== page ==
Multi-megabyte audio files and video clips; multi-gigabyte movies; massive multimedia presentations. These days, many enterprises find their digital content cup overflowing. Measuring in the hundreds of gigabytes to dozens of terabytes, businesses as diverse as movie production houses, TV and radio broadcasters, advertising agencies, school districts, and others are now forced to face the challenge of what to do with those digital assets.
In some cases, they're scattered throughout the organization, or on servers with limited access privileges. They're poorly cataloged, or stored in obsolete or obscure file formats. There may be no tracking or version-control systems to ensure that the correct assets are being used accurately. It's safe to assume that many digital asset repositories lack a robust backup or disaster-recovery system; a flood or power surge might cause the loss of irreplaceable files.
As content files grow in size and quantity, the issues surrounding their long-term storage multiply as well. What type of physical media should be used, and on what platform? In what format (or formats) should the files be stored? What types of software should be used to organize the content, and to control access to it? How will the content be delivered to those who require access to it? And, of course, how will those digital asset archives be protected from accidental loss or intentional tampering?
The DAM Problem
"The whole problem," according to Kevin Cochran, vice president of product management for Interwoven Inc., "is the notion of reuse. Knowledge workers spend a great deal of time producing rich information that can be used in one context, at one particular point in time—but then it's completely lost. People want to find, capture, and categorize that information so it can be reused in different contexts. That problem is magnified when you're talking about digital assets. The time and cost it takes to produce those rich media assets is extremely high."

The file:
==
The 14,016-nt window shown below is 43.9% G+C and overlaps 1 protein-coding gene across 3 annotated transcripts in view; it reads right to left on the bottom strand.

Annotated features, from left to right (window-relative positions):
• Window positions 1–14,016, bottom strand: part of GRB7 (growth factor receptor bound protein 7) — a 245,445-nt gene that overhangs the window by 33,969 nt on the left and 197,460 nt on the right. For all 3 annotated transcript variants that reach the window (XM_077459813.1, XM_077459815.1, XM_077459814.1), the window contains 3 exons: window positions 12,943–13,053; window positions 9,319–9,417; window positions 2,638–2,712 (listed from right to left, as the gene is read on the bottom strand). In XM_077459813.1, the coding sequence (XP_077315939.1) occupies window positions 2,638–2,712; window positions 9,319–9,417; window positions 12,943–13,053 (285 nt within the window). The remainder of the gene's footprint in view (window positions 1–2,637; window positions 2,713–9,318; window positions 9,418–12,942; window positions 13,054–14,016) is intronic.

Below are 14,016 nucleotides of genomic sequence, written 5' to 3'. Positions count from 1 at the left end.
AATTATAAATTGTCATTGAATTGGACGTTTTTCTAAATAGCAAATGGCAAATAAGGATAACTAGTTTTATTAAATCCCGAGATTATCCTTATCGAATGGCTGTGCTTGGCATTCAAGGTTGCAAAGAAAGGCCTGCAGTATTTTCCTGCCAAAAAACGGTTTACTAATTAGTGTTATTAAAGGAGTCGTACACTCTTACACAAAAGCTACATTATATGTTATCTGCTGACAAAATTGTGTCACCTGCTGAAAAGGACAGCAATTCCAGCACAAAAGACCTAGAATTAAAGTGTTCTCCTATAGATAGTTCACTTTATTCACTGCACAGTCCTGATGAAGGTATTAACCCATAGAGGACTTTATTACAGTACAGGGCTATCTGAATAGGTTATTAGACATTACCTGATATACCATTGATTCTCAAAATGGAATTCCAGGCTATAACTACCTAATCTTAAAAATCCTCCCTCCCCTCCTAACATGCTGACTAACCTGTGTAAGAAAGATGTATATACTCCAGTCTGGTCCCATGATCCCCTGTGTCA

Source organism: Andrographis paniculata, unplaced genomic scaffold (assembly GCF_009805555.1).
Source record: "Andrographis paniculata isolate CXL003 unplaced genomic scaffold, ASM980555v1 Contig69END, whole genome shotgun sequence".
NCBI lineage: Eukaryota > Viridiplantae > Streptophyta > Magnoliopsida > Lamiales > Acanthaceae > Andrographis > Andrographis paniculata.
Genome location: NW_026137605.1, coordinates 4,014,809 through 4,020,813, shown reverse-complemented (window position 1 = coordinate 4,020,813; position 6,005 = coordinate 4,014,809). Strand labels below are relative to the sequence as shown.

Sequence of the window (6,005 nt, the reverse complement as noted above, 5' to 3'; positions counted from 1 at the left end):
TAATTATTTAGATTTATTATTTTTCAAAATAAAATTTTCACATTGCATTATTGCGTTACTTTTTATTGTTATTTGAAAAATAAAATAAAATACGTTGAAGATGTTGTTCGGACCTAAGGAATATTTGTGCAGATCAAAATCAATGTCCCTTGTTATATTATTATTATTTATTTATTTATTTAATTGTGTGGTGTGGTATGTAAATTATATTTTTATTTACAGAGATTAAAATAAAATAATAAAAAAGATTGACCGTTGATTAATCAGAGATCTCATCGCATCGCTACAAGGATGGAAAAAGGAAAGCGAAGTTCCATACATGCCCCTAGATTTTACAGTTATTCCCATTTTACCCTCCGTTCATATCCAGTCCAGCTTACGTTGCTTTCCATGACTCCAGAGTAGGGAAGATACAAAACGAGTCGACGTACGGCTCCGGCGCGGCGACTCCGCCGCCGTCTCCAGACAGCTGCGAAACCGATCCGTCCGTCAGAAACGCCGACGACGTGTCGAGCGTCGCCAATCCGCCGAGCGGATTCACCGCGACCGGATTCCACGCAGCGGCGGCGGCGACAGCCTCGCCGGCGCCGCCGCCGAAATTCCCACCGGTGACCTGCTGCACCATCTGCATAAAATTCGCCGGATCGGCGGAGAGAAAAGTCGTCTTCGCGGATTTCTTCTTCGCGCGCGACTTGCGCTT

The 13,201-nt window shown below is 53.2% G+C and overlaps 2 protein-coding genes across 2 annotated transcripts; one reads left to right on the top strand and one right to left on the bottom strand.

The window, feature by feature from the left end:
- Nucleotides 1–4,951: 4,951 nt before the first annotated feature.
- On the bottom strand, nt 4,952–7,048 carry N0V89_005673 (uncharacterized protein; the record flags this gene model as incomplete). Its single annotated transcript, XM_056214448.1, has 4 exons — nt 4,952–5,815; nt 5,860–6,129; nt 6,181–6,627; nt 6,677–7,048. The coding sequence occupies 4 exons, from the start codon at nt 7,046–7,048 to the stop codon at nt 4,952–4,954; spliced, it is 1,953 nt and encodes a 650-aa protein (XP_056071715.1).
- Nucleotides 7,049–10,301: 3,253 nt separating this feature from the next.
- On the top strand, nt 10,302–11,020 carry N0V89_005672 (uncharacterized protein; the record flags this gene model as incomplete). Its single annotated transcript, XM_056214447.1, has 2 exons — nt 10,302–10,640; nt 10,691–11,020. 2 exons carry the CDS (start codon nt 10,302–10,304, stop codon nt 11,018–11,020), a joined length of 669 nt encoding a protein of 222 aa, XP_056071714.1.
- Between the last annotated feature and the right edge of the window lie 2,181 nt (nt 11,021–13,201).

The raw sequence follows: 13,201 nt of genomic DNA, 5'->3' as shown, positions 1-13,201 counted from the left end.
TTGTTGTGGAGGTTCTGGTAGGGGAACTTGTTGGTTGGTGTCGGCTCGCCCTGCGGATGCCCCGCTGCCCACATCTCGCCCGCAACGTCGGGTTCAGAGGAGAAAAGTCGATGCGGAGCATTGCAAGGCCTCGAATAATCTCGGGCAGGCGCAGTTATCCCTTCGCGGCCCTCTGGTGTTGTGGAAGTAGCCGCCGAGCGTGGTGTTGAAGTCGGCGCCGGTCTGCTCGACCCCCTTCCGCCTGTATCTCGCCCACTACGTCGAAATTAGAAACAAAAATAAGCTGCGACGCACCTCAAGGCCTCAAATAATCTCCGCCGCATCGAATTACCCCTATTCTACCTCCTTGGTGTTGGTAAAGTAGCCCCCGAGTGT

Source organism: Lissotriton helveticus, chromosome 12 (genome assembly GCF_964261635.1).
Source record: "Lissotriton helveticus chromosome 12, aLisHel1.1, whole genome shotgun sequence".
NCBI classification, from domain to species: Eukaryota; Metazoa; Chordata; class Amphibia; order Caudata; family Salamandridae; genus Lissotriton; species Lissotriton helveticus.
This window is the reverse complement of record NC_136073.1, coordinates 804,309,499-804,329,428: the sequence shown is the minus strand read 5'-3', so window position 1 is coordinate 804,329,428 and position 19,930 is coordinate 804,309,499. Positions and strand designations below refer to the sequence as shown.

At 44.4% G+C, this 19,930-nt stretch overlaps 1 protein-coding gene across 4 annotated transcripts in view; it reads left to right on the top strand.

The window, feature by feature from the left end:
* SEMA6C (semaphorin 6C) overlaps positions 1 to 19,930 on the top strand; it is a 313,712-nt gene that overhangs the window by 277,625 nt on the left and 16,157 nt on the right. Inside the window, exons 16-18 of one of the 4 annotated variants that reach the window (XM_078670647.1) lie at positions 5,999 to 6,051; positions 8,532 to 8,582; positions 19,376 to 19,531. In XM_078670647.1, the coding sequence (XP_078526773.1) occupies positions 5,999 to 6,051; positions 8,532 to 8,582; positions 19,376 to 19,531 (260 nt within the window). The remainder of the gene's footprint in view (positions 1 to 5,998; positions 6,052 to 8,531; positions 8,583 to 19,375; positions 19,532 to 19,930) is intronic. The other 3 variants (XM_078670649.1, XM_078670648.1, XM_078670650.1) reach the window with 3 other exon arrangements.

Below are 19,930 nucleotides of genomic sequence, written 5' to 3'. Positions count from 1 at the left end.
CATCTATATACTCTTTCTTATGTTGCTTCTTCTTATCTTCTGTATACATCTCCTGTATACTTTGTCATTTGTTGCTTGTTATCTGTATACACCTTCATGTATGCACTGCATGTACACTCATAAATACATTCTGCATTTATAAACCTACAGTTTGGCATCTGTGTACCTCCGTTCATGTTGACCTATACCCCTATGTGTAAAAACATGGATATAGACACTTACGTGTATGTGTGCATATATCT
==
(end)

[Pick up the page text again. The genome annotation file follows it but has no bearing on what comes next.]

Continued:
Interwoven sells its eponymous enterprise content management software to both ordinary businesses and media companies, and competes against companies such as Broadvision Inc., Documentum Inc., and Vignette Corp.
Each organization needs to examine its policies regarding digital asset management and storage, and determine its own optimal solution that fits its data, needs, and budget. But, of course, there are general principals that can help frame that discussion.
The first step is to determine exactly what your digital assets are, what they're likely to be in the future, and the potential business value of those assets to your organization, partners, and customers. Based on that information, one can determine how much to store, and potentially, which format(s) to store it in. That, in turn, leads to issues of user access, including content searching and metadata, and of content delivery. Finally, once the requirements are known, then, and only then, should one determine the correct storage architecture, including software databases and file systems, and physical media such as network-attached disk arrays or tapes. (Metadata is data that describes the content, and would be accessible by a searchable index or a content management system.)
Digital assets can take many forms, and their business value may not be obvious. Imagine a book publisher: Edited manuscripts are laid out using tools like FrameMaker, QuarkXpress, or PageMaker. These manuscripts, with embedded illustrations, form the foundation of the publishing process and they need to be archived for reprinting or for reuse in future or online editions. If the only use that will be made of those digital assets were one-time publishing, a tape- CD-, or file server-archived copy might prove adequate. Right?
Wrong. Look beyond the simple. Perhaps those manuscripts could become the foundation of a print-on-demand publishing Web application, which could provide additional backlist revenue to a publisher, and royalties to authors. Perhaps internal users or contracted authors might benefit from a library of pre-drawn illustrations.
DAM Good Value